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#1 Wednesday 2nd April 2014 21:34:17

Registered: Wednesday 2nd April 2014
Posts: 1

Hi. Are you all busy again?


I'm looking into becoming an ADI.

I've done plenty of reading and spoke with several schools, both local and national. I understand all three parts and what's needed to help pass them.

But I have some questions that no amount of reading is going to answer.

Can people on here tell me of any experiences they're had of ADI training through LDC? And the same for Smart Driving?

Can people recommend any quality local firms/Instructors in and around Grimsby for ADI training? Parts 2 & 3.

Is anyone also in a position to tell me which Driving Schools in and around Grimsby are genuinely busy?

If an ADI isn't ORDIT registered, is it a sign their ADI training isn't up to a high standard? And how can you tell if it isn't?

Presuming I've checked all their small print - Given your expereince as Instructors in the business, do you recommend; Local franchise, National franchise or go it alone?

If it helps with answering the last question. I'm driven, self motivated, thorough, hard working and can be a determined son on 'gun'. Was going to drop the other option in there, but I've only just introduced myself and don't really want to get into trouble just yet. wink

Can I really expect 30 hours or more from a national or local franchise in say 5/6 months time when I'm hoping to have passed of my Part 3?

It sounds like most franchised Instructors bookings come through themselves too. Is this a fair assessment?

Have you found the national and local schools to give the long-term Instructors the largest slice of the bookings first - once topped up a little they then start passing the surplus out, or genuinely operate a cab rank system?

And the big one, is the business picking up again for you all? Unlike a few years ago, do you believe things are genuinely looking better?

Have read that hanging out at my local test centre will help with meeting ADI's, which sounds like a good idea. So apart from doing just that and being told to stop bothering the grown-ups, can anyone help with the above?

Oh, and hello, tis my first post here.


Last edited by JMRP (Wednesday 2nd April 2014 21:35:53)


Wednesday 2nd April 2014 21:34:17

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Re: Hi. Are you all busy again?

#2 Thursday 3rd April 2014 04:16:33

Verified Member
From: Surrey
Registered: Tuesday 30th July 2013
Posts: 299

Re: Hi. Are you all busy again?

You have asked all the right questions. If you have savings of at least £10k to pay your training fees and bills while qualifying, no dependents or mortgage, I would advise you to go ahead. If you have a family to support, mortgage to pay etc. I would strongly advise you to find another career. The success rate for parts 1-3 is very low. It is a very competitive industry and it is hard to establish yourself as an independent. Train with a big school, get established, then go it alone. Don't sign any loan agreements to fund your training, you should be able to pay as you go. ADIs are leaving the industry but if you can get started during the tail end of this recession, you should do well as the economy improves.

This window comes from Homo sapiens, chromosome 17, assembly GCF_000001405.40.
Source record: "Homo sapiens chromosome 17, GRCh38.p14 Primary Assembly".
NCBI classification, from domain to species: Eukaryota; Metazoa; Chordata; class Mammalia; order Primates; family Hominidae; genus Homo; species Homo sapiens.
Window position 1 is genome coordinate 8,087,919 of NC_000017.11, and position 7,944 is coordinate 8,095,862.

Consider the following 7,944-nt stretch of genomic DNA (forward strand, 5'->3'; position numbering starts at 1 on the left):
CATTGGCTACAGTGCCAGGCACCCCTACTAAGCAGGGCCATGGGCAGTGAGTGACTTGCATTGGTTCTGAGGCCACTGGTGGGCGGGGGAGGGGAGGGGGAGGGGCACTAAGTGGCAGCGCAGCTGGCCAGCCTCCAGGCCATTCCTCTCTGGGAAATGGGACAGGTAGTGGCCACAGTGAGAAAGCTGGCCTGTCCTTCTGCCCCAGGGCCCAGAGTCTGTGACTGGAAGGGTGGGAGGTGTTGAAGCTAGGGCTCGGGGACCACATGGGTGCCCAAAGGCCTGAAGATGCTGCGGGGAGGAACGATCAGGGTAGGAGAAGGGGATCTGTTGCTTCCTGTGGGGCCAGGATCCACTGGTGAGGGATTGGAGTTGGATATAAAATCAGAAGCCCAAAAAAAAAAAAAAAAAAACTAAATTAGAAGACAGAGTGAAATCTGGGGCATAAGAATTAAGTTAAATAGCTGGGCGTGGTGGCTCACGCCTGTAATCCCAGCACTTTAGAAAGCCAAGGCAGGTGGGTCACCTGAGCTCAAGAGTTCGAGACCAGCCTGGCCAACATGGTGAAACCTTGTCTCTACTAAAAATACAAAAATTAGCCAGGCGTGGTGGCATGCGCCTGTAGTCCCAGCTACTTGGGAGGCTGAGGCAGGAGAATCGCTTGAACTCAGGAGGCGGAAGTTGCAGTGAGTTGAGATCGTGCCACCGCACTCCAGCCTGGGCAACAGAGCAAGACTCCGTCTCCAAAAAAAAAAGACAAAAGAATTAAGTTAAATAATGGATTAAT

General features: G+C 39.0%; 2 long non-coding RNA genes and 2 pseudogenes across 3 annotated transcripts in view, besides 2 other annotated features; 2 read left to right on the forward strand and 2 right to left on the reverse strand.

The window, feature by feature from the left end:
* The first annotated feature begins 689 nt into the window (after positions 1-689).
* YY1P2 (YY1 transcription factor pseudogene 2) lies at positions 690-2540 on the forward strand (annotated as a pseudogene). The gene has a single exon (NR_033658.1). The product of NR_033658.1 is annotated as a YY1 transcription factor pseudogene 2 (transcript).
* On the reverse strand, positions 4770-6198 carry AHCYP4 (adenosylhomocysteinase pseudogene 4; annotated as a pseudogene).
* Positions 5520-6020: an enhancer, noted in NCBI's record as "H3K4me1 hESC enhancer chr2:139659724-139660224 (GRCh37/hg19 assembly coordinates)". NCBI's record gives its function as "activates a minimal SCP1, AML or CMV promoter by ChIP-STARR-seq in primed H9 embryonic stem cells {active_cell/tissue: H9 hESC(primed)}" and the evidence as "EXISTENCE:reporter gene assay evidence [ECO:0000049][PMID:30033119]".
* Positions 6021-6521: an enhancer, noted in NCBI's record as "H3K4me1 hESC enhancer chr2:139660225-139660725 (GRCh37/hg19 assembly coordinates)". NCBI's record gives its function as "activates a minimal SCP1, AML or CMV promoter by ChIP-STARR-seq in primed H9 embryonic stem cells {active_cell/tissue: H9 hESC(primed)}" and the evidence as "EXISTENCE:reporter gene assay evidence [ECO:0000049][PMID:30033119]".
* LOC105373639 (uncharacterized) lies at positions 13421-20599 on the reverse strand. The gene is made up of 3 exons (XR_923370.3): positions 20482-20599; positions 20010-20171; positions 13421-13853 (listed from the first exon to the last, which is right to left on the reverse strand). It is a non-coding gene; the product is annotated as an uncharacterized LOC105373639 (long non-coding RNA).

#3 Thursday 3rd April 2014 06:07:07

Verified Member
Registered: Thursday 4th March 2004
Posts: 5,538

Re: Hi. Are you all busy again?

Take it in stages.      Don't pay any large amount up front to anyone.  You can pass part one on your own if you are committed enough.  Then find a good independent ADI trainer who can guide you through part 2.

Part 3 is the most difficult and this is where you will need lots of good training to get through.  I wouldn't use a big sausage factory, but stick with a recommended independent ADI trainer where you can pay as you go, and will let you train at your pace rather than the sausage factory who  is looking for quick turnover to keep the cash flowing.  There are plenty of excellent independent trainers around  who aren't ordit registered.

Don't think about  whether to go independent or franchise until you get through part 2, that is still some distance away and  the demand for lessons will change during that time.    Then you will need some very good advice to help you make further decisions.

And finally,  NEVER EVER sign a contract for training without reading it thoroughly, and getting some advice if there is something you aren't sure of in the contract.   If the company won't give you a copy of the contract to look at before signing it's because they are hiding something.


#4 Thursday 3rd April 2014 17:53:06

Verified Member
From: Shrewsbury
Registered: Sunday 29th February 2004
Posts: 1,218

Re: Hi. Are you all busy again?

I trained with LDC and was very impressed with their training.
I also stayed with them for 8 1/2 years before going alone.

As for work i only do 30 lessons per week (Mon-Fri 9.15-5.15 since April 2012) and apart from the odd cancellation or non booking due to other commitments (work/holiday etc) i have been fairly constant. I am at the moment turning work away due to being oversubscribed, or because students are asking for lessons out of my working hours. As my wife works full time, 25 hours a week keeps our family financially stable so the weeks i do 26-30 hours that is a bonus. I have 5 weeks a year off and those are in school holidays due to my children being at school and my wife also works in a school as teaching assistant so i can only really have school holidays off.
I have been instructing since july 2003, and find working for myself so much more appealing.


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